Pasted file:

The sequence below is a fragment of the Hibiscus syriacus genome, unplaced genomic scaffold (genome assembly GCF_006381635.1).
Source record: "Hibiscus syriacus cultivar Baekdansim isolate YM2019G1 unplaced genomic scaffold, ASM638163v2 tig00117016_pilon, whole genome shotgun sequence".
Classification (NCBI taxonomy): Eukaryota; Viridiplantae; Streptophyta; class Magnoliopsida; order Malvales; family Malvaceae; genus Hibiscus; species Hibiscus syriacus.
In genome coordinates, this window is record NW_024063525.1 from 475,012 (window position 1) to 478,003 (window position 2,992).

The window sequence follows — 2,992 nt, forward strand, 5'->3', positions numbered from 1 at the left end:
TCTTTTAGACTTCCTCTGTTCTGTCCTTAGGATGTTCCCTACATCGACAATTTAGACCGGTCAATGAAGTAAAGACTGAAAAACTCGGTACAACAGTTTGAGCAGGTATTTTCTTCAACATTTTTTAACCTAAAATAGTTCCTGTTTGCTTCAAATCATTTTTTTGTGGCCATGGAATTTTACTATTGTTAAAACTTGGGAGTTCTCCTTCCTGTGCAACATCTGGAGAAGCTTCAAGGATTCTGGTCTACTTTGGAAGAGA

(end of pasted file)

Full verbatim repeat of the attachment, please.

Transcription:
The sequence below is a fragment of the Hibiscus syriacus genome, unplaced genomic scaffold (genome assembly GCF_006381635.1).
Source record: "Hibiscus syriacus cultivar Baekdansim isolate YM2019G1 unplaced genomic scaffold, ASM638163v2 tig00117016_pilon, whole genome shotgun sequence".
Classification (NCBI taxonomy): Eukaryota; Viridiplantae; Streptophyta; class Magnoliopsida; order Malvales; family Malvaceae; genus Hibiscus; species Hibiscus syriacus.
In genome coordinates, this window is record NW_024063525.1 from 475,012 (window position 1) to 478,003 (window position 2,992).

The window sequence follows — 2,992 nt, forward strand, 5'->3', positions numbered from 1 at the left end:
TCTTTTAGACTTCCTCTGTTCTGTCCTTAGGATGTTCCCTACATCGACAATTTAGACCGGTCAATGAAGTAAAGACTGAAAAACTCGGTACAACAGTTTGAGCAGGTATTTTCTTCAACATTTTTTAACCTAAAATAGTTCCTGTTTGCTTCAAATCATTTTTTTGTGGCCATGGAATTTTACTATTGTTAAAACTTGGGAGTTCTCCTTCCTGTGCAACATCTGGAGAAGCTTCAAGGATTCTGGTCTACTTTGGAAGAGA